Injuries, hard work and industrial deafness from years of using an angle grinder to cut ceramic tiles haven’t made Rob Phillis any less forthright. In fact it’s part of his charm – expect surprises, blunt opinions and free character assessments. When I ask about his long career and racing times, he starts by recalling one of his first pivotal rides, which came in an unusual event at Sandown in the winter of 1978 – a three-by-one-hour race.
“It was pissing rain and I rode the Malvern Motorcycles Suzuki GS1000 production bike with a four-into-one exhaust and Metzeler road tyres, which in the wet were unbelievable,” Phillis said. “Mick Hone and Alan Decker were the fastest guys in dry qualifying on their Yoshimura-Kawasaki superbikes, but in the wet Bob Rosenthal was quick with a Yamaha XS1100 on Avons.
“I lapped the entire field in the first two legs and
was about to lap ‘Rosie’ again when the condenser wire broke off. I rode the rest of the race like that and finished eighth. Milledge-Yamaha signed me up for the next year on that performance.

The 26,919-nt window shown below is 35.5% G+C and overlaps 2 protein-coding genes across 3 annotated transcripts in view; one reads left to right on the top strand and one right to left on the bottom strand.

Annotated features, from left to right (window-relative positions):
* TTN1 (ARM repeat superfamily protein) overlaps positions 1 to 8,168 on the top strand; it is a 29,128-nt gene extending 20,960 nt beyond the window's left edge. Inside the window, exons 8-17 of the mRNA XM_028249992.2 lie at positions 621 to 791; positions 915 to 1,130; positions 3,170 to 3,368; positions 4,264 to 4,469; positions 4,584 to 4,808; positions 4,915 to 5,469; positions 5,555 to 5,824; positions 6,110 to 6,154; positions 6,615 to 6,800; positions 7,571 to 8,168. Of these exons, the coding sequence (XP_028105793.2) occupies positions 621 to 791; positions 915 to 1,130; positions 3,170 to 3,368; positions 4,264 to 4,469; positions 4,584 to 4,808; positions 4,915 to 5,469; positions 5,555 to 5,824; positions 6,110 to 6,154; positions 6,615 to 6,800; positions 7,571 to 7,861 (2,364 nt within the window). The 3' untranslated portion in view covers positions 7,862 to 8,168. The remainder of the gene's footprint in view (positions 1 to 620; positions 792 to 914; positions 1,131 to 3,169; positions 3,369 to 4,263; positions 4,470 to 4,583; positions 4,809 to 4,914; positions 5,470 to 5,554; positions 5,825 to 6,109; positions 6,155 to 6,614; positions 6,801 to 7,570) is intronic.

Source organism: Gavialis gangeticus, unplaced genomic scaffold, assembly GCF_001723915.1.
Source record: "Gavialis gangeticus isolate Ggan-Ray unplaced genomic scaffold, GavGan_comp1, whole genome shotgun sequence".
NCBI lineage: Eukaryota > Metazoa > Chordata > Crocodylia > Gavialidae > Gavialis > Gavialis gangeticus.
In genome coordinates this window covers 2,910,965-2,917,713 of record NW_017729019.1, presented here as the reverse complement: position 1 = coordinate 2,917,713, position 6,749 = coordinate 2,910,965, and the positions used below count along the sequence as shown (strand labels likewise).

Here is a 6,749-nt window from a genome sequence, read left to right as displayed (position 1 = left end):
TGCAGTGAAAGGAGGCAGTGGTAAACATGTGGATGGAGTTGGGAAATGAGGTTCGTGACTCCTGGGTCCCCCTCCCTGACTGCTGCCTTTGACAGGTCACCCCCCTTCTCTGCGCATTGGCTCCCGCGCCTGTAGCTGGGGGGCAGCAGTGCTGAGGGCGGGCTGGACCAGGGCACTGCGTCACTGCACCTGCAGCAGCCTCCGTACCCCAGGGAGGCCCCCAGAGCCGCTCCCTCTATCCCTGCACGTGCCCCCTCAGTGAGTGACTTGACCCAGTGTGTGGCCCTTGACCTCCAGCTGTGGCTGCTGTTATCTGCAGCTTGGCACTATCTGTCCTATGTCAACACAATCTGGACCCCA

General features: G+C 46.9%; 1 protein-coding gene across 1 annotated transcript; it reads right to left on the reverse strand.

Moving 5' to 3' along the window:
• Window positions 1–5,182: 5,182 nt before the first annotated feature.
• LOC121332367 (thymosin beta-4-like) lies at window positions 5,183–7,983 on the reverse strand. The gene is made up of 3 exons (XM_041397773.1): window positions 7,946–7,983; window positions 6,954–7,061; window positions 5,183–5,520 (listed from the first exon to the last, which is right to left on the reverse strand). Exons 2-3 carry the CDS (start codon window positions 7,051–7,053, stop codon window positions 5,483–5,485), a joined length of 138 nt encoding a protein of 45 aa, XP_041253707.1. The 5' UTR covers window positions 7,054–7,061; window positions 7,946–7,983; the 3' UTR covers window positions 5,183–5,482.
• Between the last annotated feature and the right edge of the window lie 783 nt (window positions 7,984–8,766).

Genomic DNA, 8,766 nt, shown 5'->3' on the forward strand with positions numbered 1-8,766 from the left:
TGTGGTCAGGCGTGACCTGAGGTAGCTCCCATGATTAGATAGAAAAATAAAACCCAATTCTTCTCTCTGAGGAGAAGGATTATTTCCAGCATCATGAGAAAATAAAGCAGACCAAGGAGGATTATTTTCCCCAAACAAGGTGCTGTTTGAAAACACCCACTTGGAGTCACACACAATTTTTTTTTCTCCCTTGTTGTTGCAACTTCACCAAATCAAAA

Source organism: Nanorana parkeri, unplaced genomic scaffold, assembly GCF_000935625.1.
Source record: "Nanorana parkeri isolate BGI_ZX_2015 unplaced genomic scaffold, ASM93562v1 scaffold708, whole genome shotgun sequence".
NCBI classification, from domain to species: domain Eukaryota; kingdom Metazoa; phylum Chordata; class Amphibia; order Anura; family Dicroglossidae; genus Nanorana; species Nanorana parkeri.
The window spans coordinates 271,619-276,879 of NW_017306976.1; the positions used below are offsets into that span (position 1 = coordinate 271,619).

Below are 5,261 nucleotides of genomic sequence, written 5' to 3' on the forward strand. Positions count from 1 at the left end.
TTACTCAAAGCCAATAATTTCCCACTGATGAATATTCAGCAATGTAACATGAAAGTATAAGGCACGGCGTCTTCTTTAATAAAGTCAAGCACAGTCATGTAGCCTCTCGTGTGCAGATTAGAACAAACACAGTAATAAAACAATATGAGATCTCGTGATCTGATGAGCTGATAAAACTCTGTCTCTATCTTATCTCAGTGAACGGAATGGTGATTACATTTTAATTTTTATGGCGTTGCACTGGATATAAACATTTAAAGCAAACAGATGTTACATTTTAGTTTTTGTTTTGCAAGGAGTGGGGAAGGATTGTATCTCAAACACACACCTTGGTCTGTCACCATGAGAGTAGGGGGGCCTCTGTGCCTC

“I had the thing sliding everywhere and we never changed tyres in those days, just used the same ones for the whole three hours. It helped that I had that bike at home in Albury and there was five kays of dirt road out to our farm. So I used to ride around, feet-up and doing full lockers with shorts and thongs on at 180km/h! It was a big, winding road and I don’t know how I never crashed it. I had a dirt track out at the farm as well, but I didn’t race dirt because I could only afford to go to race meetings where there was prize money. It was hard to earn money in those days – 115 or 120 bucks a week was an average wage.”
Three years later Phillis was chosen to ride a new Suzuki GSX1100 Superbike, the latest creation from motorcycle dealer Mick Hone and Ansett Airlines engineer Alan Pickering.
“Alan wanted to use Goose [Graeme Muir] and Honie wanted me,” Phillis said. “He was paying the bills, so that’s what happened. Mick didn’t want to ride anymore because his shop was going well and he was selling tuning parts.”
It was a well-organised race team, with Hone, Pickering and race mechanic Dave ‘Dragman’ McGillivray. Was it where Phillis needed to be